This was easily the most stirring performance I have ever heard of this. Much of it can be attributed to Mr. Thomas' brilliantly deft use of subtle accelerando moving you toward the next section only to pick up the pace again to the next. One got the impression that just when you thought there couldn't be anymore, there was. After all hell had broken loose (again) there then came the haunting offstage band and their signaling the final end.

The co-ordination between the offstage group and the main group was perfect. During the aftermath of the final "destruction of the earth" climax the offstage group must to co-ordinate with the solo flute and piccolo in the main orchestra, this is particularly difficult to get right even with the cameras and all the trappings of modern technology. I have heard this section played from total disaster to fairly close. This was the first time I have ever heard this section played as near to perfection as I think it could ever be played. Just amazing.

Finally, as if from out of nowhere the choir enters singing a true pianississimo (ppp). Soprano Laura Claycomb did a nice job of ever so slightly emerging from the choir, standing up only that point where her line began to separate from the choir. She has a very fine voice and high musicality; her high G float was very nice indeed. Again, balance was everything. Both singers were equally matched in power and ability; which was made abundantly clear during their duet.

The choir was the best Westminster Symphonic Choir I've heard in over two decades. Dr. Miller has evidently been working on rebuilding that full, rich and glorious sound for which the choir and its school had been famous until the early 70s. It was just so refreshing to hear real tenors and basses again. The altos also had a depth and richness of tone that had been missing for far too long. The sopranos, as usual, were fine with a glorious high Bb. It was nice to know that Mr. Thomas isn't afraid of the organ either. It only comes in at the final statement of the choral, but the affect of hearing it at almost equal level with the orchestra is truly stirring.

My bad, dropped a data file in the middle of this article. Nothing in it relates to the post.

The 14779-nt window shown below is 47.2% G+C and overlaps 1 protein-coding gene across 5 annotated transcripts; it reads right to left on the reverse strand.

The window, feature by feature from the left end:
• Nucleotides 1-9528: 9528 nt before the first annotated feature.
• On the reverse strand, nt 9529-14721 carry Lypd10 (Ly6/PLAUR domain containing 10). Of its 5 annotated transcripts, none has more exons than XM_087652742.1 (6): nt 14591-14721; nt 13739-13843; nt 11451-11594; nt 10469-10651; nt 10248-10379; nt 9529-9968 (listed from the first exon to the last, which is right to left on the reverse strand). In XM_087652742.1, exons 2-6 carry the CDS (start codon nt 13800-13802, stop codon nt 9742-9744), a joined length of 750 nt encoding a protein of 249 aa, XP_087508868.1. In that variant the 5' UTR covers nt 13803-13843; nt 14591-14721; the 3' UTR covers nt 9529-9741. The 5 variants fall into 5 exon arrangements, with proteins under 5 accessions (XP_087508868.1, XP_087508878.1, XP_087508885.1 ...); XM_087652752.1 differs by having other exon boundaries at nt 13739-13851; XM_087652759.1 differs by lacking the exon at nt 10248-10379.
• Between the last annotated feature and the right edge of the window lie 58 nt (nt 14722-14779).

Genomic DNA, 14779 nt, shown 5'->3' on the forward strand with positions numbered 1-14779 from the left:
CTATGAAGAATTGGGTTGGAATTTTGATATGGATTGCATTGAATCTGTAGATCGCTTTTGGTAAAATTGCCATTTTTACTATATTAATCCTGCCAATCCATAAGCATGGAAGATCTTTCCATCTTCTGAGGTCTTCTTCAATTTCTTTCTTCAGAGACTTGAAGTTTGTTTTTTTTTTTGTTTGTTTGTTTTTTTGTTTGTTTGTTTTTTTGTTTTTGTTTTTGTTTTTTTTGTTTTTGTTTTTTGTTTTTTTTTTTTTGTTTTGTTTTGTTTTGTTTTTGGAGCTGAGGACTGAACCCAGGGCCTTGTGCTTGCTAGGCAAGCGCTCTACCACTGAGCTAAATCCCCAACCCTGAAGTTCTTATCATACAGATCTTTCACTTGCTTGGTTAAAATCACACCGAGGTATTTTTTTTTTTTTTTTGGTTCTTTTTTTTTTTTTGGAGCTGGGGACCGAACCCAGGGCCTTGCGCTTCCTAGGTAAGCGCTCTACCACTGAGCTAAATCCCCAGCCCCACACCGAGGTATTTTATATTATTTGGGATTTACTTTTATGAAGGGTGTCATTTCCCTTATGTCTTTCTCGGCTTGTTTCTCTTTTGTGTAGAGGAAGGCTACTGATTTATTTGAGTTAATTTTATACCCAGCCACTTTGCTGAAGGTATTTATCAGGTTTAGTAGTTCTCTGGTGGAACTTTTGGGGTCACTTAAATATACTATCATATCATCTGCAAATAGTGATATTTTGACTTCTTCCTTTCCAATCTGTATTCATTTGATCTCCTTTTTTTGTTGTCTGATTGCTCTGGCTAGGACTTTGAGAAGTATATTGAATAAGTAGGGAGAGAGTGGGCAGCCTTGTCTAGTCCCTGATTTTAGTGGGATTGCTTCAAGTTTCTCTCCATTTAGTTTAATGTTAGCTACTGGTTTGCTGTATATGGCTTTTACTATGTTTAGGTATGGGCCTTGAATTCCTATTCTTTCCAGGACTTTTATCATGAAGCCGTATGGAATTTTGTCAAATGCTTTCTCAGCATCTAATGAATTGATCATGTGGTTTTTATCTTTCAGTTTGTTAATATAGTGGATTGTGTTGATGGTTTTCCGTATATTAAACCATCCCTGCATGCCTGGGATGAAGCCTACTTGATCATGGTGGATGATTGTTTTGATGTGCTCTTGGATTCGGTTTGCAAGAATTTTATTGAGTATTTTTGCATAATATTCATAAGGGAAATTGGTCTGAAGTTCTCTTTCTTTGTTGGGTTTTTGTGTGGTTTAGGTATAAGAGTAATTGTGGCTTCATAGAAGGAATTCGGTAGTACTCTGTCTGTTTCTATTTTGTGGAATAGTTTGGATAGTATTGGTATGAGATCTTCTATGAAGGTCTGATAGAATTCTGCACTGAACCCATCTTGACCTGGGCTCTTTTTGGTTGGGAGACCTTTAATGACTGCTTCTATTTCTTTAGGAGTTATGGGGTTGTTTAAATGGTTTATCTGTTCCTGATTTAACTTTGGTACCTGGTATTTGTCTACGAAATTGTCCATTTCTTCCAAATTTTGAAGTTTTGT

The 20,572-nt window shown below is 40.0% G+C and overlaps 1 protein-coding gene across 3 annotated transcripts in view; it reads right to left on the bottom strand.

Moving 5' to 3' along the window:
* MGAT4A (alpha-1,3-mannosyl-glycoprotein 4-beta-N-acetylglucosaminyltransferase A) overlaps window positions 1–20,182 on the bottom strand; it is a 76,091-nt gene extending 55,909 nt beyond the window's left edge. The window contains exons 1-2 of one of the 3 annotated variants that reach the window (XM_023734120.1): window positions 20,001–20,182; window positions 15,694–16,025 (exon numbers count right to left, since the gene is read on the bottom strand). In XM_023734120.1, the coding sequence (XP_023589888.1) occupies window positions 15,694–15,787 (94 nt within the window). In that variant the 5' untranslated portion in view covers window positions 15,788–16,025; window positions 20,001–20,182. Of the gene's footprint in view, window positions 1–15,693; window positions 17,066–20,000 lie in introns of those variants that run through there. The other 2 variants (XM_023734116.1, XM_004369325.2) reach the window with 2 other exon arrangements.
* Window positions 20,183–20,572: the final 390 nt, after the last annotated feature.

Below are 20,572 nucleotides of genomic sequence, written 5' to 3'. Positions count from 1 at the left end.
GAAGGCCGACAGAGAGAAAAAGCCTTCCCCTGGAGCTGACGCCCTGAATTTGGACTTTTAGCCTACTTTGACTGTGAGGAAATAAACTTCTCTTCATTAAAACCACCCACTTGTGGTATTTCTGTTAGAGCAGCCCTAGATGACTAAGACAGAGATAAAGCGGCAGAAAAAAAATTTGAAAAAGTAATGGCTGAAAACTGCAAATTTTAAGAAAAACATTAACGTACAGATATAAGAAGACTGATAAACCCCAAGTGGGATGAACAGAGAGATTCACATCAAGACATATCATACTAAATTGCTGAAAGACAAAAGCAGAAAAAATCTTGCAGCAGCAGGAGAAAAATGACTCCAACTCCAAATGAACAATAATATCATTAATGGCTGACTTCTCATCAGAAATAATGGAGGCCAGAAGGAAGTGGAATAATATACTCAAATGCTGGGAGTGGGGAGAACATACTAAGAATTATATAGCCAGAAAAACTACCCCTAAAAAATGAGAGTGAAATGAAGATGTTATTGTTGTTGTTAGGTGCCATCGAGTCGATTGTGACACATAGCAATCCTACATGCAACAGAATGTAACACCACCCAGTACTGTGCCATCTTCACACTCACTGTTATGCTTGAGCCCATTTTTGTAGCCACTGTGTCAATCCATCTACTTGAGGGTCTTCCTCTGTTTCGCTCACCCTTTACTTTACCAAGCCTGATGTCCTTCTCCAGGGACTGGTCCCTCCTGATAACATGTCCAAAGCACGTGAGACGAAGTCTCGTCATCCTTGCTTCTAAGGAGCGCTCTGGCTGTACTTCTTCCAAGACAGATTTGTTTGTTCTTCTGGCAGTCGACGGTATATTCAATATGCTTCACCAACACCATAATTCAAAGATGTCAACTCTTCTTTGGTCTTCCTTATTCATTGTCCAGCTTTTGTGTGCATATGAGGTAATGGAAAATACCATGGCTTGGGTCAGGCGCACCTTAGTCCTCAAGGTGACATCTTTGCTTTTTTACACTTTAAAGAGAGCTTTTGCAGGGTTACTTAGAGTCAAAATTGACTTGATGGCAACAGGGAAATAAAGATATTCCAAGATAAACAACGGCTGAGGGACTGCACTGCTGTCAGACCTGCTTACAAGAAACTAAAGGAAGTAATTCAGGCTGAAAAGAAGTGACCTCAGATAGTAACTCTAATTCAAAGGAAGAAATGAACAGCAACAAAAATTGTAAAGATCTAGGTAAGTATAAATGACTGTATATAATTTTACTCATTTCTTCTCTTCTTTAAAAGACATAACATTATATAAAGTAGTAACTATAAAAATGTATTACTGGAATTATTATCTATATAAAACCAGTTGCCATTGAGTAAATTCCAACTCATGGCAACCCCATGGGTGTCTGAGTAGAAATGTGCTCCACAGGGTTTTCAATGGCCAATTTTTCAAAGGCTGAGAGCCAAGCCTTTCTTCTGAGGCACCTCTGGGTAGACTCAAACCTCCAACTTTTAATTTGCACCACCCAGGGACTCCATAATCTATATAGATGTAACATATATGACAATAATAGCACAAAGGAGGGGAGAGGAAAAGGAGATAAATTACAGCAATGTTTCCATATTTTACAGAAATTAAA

I really don't have enough superlatives about this performance and this orchestra. Its first chair soloists are top notch especially William Bennett oboe, Robert Ward horn, and Mark Inouye trumpet who gets to hold and decrescendo to pppp(!) on an high C for three long measures. In fact, when Mahler would occasionally go into his "chorale" writing, the brass could produce the kind of sound that was worthy of any Bruckner symphony, of which that writing was redolent.

So Mikey, when are you and The Bay Band coming back to Philly? You're the best!

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About Ralph Fisher

  • I sang in the Westminster Choir under George Lynn, Robert Carwithen AND Joseph Flummerfelt. I heard the choir under his direction and I must say, after 20 years of on the job training in the last five he finally began to get it right. Considering Flummerfelt didn’t know beans about vocal production when he started and thought pointing a stick at voices was good thing, I guess he didn’t do so badly. I would suggest you listen to Bruno Walter’s recording (1956) when John Finley Williamson was still directing and Bernstein’s 1963 recording of the Beethoven “Missa Solemnis” when Warren Martin was directing. For these pieces you don’t want an English boy choir sound. Flummerfelt’s tenors always strained and had no head tone. That’s because he didn’t know how to tell them how to do it. Joe Flummerfelt did serious damage to the Westminster sound. You may not like or subscribe to the kind of sound JFW and his prodigies developed. That’s OK, but to take a viable choral tradition and almost single handedly destroy it is just as wrong as if some one came in to St. Olaf and tried to make it sound like an opera chorus.

  • TotallyDisagree

    I would have to completely disagree with your assessment of the Westminster Symphonic Choir. One can only assume that you didn’t approve of Flummerfelt’s leadership (which began in the early 70’s) of the choir and I would like to know why. Because if you had spent any time listening to his choirs or observing his process you would know that he only accepted a sound that was connected, open, and free. And if you have spent any time observing Miller’s rehearsals or listening to his choirs you’d know that the sound is compressed, over-controlled, and shrill. The Bernstein recording of the Mahler 2nd with the Symphonic Choir under Flummerfelt’s leadership is one of the most glorious and soulful recordings I’ve ever heard. So before you criticize a a great artist’s work so generally and praise another you should really spend some time learning about both mens’ philosophies on choral music. I’m sure it was a fine concert, but it in no way deserves yours or anyone else’s criticism of Flummerfelt’s work.